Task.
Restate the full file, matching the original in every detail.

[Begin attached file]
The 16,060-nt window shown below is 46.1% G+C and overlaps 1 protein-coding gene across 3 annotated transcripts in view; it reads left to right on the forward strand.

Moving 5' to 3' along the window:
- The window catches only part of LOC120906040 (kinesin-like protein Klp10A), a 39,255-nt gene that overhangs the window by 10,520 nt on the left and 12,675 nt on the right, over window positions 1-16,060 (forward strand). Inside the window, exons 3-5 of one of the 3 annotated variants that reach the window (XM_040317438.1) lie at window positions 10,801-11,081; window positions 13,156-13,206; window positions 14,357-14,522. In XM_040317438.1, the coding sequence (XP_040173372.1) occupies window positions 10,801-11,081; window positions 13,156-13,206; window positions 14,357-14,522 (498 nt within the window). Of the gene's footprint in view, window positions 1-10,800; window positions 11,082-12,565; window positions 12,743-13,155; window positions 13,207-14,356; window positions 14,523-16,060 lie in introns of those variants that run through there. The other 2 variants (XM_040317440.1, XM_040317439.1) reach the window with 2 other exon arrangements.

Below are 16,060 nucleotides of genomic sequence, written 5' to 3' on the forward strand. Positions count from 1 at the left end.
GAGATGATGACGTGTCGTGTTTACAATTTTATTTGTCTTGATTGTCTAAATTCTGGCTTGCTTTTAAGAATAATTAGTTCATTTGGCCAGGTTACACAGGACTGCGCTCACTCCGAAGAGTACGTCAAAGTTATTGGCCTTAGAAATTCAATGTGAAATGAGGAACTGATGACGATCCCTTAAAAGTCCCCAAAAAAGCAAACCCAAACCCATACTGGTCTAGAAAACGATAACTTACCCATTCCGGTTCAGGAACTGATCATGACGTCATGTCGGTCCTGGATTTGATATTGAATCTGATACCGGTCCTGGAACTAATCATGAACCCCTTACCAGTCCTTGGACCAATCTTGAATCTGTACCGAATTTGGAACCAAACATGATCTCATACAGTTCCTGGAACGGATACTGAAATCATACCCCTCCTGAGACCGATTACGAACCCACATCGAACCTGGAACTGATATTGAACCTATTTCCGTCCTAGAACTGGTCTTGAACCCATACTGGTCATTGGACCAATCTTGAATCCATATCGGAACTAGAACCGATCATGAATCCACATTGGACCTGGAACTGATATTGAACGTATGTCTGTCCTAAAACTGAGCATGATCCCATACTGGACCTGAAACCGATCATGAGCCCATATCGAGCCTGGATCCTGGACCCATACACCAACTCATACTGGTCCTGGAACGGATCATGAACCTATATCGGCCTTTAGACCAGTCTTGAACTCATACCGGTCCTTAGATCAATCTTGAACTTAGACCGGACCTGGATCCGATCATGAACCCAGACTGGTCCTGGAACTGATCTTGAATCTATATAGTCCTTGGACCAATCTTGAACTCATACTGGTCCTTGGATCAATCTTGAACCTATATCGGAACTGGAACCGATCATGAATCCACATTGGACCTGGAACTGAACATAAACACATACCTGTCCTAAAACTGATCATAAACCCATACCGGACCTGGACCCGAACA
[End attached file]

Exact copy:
The 16,060-nt window shown below is 46.1% G+C and overlaps 1 protein-coding gene across 3 annotated transcripts in view; it reads left to right on the forward strand.

Moving 5' to 3' along the window:
- The window catches only part of LOC120906040 (kinesin-like protein Klp10A), a 39,255-nt gene that overhangs the window by 10,520 nt on the left and 12,675 nt on the right, over window positions 1-16,060 (forward strand). Inside the window, exons 3-5 of one of the 3 annotated variants that reach the window (XM_040317438.1) lie at window positions 10,801-11,081; window positions 13,156-13,206; window positions 14,357-14,522. In XM_040317438.1, the coding sequence (XP_040173372.1) occupies window positions 10,801-11,081; window positions 13,156-13,206; window positions 14,357-14,522 (498 nt within the window). Of the gene's footprint in view, window positions 1-10,800; window positions 11,082-12,565; window positions 12,743-13,155; window positions 13,207-14,356; window positions 14,523-16,060 lie in introns of those variants that run through there. The other 2 variants (XM_040317440.1, XM_040317439.1) reach the window with 2 other exon arrangements.

Below are 16,060 nucleotides of genomic sequence, written 5' to 3' on the forward strand. Positions count from 1 at the left end.
GAGATGATGACGTGTCGTGTTTACAATTTTATTTGTCTTGATTGTCTAAATTCTGGCTTGCTTTTAAGAATAATTAGTTCATTTGGCCAGGTTACACAGGACTGCGCTCACTCCGAAGAGTACGTCAAAGTTATTGGCCTTAGAAATTCAATGTGAAATGAGGAACTGATGACGATCCCTTAAAAGTCCCCAAAAAAGCAAACCCAAACCCATACTGGTCTAGAAAACGATAACTTACCCATTCCGGTTCAGGAACTGATCATGACGTCATGTCGGTCCTGGATTTGATATTGAATCTGATACCGGTCCTGGAACTAATCATGAACCCCTTACCAGTCCTTGGACCAATCTTGAATCTGTACCGAATTTGGAACCAAACATGATCTCATACAGTTCCTGGAACGGATACTGAAATCATACCCCTCCTGAGACCGATTACGAACCCACATCGAACCTGGAACTGATATTGAACCTATTTCCGTCCTAGAACTGGTCTTGAACCCATACTGGTCATTGGACCAATCTTGAATCCATATCGGAACTAGAACCGATCATGAATCCACATTGGACCTGGAACTGATATTGAACGTATGTCTGTCCTAAAACTGAGCATGATCCCATACTGGACCTGAAACCGATCATGAGCCCATATCGAGCCTGGATCCTGGACCCATACACCAACTCATACTGGTCCTGGAACGGATCATGAACCTATATCGGCCTTTAGACCAGTCTTGAACTCATACCGGTCCTTAGATCAATCTTGAACTTAGACCGGACCTGGATCCGATCATGAACCCAGACTGGTCCTGGAACTGATCTTGAATCTATATAGTCCTTGGACCAATCTTGAACTCATACTGGTCCTTGGATCAATCTTGAACCTATATCGGAACTGGAACCGATCATGAATCCACATTGGACCTGGAACTGAACATAAACACATACCTGTCCTAAAACTGATCATAAACCCATACCGGACCTGGACCCGAACA